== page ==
My Achy Breaky Lease

When you share an apartment, breaking up can be even harder to do

June 14, 2013

Breakups are tough enough as is, but add a shared apartment to the equation and things really start to get complicated — and expensive.

When Dion Foxworth, 32, was going through a split, the high costs of breaking a lease and starting fresh were enough to keep him and his ex under the same roof for another three months.

They tried to keep their distance despite the awkward situation. “She would stay in her room and read while I was watching TV,” he says.

When you’re in the throes of love, few couples are prepping for the worst — they’re usually more focused on how much they’re saving on rent ­— but if discord strikes, it helps to be prepared. Here are a few tips to navigate those challenges.

Moving On and Moving Out

Forget everything you’ve learned from Cher or Bethenny Frankel, who both continued shacking up with their exes after a split. Post-breakup, it’s crucial for one or both roommates to move out as soon as possible, relationship experts say.

“One of the ways people resist the breakup is they end the relationship but continue to live together,” says Elisabeth LaMotte, a D.C-based psychotherapist and author of a self-help book for people with divorced parents.

Bad idea, LaMotte says. “It holds people back emotionally.”

Better to crash on a friend’s couch than to sleep in the same place as your ex, she says. Another, albeit pricier, option is finding a short-term or month-to-month lease while you look for something more permanent.

Foxworth, a home mortgage consultant for Wells Fargo, who now rents in Silver Spring, agrees that you can’t move on till you’ve moved out.

“It didn’t get normal till we stopped living together,” he says.

There are a few things to consider when deciding who stays and who goes, LaMotte says, such as who was there first (if applicable), who is more financially capable of moving out and who really wants the breakup.

Something else to consider is whether one person is more attached to the apartment or neighborhood, says Lisa Steadman, a relationship expert and author of the book “It’s a Breakup, Not a Breakdown.”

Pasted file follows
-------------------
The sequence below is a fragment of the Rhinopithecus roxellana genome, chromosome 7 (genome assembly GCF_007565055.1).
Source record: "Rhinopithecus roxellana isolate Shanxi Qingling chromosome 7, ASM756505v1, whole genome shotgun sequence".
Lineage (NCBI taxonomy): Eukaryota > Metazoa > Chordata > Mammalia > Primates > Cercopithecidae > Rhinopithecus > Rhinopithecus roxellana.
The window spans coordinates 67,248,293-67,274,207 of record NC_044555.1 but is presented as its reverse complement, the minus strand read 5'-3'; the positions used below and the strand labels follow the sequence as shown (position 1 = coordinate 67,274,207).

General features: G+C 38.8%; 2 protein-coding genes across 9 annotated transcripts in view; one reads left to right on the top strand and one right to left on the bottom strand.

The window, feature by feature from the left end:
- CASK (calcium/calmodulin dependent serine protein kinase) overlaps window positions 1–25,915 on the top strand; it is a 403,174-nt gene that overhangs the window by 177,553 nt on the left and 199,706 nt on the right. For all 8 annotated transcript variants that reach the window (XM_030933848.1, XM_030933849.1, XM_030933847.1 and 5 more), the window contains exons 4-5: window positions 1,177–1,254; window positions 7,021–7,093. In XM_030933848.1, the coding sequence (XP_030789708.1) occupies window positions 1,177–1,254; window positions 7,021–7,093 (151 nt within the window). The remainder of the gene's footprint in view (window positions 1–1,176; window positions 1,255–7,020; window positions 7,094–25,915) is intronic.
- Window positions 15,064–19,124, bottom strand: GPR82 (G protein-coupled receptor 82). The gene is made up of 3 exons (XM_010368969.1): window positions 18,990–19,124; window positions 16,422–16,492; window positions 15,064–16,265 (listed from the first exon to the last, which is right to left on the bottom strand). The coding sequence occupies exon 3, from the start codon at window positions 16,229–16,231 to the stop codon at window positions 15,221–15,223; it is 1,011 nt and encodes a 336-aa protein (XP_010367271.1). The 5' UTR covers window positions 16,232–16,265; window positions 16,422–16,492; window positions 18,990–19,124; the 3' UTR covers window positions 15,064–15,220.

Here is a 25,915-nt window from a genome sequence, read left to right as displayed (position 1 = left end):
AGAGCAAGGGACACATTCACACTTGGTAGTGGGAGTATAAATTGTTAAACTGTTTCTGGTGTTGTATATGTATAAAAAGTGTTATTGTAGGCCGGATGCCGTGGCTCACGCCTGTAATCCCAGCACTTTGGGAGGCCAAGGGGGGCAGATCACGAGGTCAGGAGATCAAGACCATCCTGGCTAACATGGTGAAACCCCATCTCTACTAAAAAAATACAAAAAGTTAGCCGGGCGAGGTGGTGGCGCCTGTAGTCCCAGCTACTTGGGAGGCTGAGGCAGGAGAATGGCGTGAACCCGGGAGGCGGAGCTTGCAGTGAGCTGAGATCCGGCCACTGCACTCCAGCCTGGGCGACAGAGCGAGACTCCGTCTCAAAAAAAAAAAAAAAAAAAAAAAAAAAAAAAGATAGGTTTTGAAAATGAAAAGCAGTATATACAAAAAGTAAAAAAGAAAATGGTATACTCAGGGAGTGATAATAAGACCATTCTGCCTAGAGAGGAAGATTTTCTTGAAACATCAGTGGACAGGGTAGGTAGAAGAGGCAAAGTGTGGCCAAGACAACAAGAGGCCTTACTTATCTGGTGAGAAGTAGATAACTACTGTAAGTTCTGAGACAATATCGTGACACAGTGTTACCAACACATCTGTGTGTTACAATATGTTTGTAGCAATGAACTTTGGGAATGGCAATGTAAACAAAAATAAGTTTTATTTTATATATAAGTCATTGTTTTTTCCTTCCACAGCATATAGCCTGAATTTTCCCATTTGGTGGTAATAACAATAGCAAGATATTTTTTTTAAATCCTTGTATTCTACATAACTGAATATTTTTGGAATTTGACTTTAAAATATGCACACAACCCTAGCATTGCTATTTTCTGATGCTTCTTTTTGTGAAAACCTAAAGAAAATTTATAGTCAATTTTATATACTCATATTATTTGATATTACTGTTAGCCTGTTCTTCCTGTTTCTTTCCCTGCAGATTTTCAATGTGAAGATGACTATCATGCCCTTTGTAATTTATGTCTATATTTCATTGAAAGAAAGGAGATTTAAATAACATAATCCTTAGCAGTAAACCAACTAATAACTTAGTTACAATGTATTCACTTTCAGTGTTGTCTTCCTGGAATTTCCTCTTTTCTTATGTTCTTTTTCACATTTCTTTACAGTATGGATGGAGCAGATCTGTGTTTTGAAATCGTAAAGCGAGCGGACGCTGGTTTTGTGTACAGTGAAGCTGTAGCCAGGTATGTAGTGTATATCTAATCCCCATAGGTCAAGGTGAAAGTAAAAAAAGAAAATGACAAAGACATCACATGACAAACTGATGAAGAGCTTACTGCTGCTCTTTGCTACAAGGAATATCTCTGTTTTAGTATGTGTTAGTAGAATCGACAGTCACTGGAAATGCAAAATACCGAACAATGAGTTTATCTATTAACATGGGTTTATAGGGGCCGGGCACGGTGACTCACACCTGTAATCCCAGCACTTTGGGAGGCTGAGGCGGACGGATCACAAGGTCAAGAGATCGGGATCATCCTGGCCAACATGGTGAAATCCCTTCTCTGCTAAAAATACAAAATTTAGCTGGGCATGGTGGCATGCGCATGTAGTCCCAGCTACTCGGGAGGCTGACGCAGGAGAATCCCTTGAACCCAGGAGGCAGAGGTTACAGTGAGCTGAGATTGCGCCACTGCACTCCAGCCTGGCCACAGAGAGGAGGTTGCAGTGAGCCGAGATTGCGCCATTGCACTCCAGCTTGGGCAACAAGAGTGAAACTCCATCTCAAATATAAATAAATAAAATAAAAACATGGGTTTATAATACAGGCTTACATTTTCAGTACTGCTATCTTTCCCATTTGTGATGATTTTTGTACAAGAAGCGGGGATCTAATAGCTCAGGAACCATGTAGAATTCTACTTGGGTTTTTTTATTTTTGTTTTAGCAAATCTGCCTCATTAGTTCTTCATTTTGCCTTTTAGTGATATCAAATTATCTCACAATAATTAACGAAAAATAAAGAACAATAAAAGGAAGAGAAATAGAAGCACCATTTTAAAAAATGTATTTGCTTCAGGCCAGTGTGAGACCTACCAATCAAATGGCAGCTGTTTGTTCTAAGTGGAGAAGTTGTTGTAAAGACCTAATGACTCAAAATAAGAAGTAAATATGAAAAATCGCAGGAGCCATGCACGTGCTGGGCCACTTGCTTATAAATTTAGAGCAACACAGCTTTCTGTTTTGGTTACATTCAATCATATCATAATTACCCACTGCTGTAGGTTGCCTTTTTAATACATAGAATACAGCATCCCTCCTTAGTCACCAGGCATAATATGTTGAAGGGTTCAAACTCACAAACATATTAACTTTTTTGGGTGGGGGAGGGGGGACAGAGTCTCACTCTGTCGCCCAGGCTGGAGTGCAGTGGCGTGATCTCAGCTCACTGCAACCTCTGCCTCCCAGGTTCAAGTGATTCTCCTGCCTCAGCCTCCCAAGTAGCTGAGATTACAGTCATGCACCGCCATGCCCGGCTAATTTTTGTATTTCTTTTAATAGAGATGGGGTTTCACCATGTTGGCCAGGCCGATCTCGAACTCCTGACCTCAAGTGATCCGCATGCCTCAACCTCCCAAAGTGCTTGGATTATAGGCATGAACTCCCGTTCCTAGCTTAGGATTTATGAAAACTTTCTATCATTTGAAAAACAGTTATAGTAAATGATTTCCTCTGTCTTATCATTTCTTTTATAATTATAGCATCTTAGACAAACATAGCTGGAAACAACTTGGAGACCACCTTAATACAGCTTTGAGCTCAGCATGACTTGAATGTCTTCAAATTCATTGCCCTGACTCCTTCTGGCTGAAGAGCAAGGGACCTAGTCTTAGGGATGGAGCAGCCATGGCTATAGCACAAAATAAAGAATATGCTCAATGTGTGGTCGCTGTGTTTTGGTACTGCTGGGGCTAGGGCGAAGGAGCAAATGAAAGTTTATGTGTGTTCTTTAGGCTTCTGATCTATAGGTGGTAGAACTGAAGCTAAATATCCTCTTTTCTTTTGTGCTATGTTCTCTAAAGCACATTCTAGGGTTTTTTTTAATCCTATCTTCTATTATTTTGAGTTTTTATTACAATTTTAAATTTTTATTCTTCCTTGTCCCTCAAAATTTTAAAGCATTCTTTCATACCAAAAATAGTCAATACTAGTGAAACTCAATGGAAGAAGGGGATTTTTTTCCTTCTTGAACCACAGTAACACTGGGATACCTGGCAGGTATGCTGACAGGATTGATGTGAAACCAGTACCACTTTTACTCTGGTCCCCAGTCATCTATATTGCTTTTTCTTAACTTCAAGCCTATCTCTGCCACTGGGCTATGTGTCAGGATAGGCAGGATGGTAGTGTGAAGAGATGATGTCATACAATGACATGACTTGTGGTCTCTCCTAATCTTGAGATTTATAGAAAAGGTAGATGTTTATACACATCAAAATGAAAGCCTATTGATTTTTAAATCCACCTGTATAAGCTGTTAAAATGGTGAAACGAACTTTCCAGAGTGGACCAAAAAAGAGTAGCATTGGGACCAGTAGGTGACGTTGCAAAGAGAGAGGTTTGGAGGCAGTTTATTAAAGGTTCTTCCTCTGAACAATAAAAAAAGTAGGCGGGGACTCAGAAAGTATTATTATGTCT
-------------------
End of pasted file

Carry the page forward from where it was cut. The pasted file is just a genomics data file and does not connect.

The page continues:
“Even though it’s a breakup, you want to be fair,” she says.

Of course, that’s easier said than done when you’d sooner strangulate than negotiate. Steadman’s known ex-couples who hired a mediator to handle the trickier issues.

“This is about putting your grown-up panties on — both the men and women — and being able to be an adult,” she says.

Know the Costs

But as they say, freedom isn’t free. The cost of breaking a lease could range from several hundred dollars to two month’s rent plus the security deposit, property managers say. Tenants also are usually responsible for paying rent for the remainder of the lease until new tenants are found, though in the D.C. area this usually doesn’t take long.

And remember that getting out of the apartment doesn’t always mean getting out of the lease. “Make sure you have enough money to cover rental payments that you might have to continue paying,” suggests Natalie Branche, lease coordinator at property management firm Evolve DC.

It’s also worth talking to your landlord or property manager to see if there’s any wiggle room.

“Oftentimes we’ll tell the tenant [who wants to move] to market or show the apartment themselves and kind of put the onus on them,” says Laura van de Geijn, a VP at property management firm Nest DC.

In such cases, in lieu of the usual termination fee of one month’s rent, they may just charge the costs of processing the new tenant’s application. Van de Geijn advises tenants to give as much notice as possible and proactively line up some people who could take over the lease.

“If you present some alternatives, people tend to be quite flexible,” she says. “We know this is crappy for you. Let’s try to make it a little less crappy.”

Policies tend to be stricter at larger firms, but it doesn’t hurt to ask.

“Landlords are human too,” Branche says. “They want the best-case scenario for all parties involved.”

Take the High Ground

For the easiest transition from the apartment post-breakup, keep negotiations with your former partner as amicable as possible.

“There may have been a communication breakdown, but this is when the communication needs to come back together,” says rental expert Jonathan Addison, founder of D.C. rental property license expediting firm Rent Jiffy.

“Try to be adults about it,” Foxworth says. “We’re all human. People make mistakes.”

 

Make the Apartment Yours Again

If you’re the one staying in the rental after the breakup, it’s important to make some adjustments physically to help you move on mentally, says relationship expert and author Lisa Steadman. “You’d want to start with your bedroom,” she says. Rearrange the furniture, get new sheets, paint the walls if your lease allows it, or even get a new bed. “I just started over,” renter Dion Foxworth says of his past breakup situation.

“It’s almost more beneficial to have less,” Steadman notes. “It can be healing to get rid of more stuff.” E.B.

 

A No-Nup Prenup?

Nowadays, couples can sign a “living together contract” before moving in together, which can cover property, joint purchases, expenses and other things (i.e. cats?). The contract could lay out what happens to your commingled stuff in the event of a breakup. Sure beats fighting bitterly over that joint collection of “Dexter” DVDs. E.B.

 

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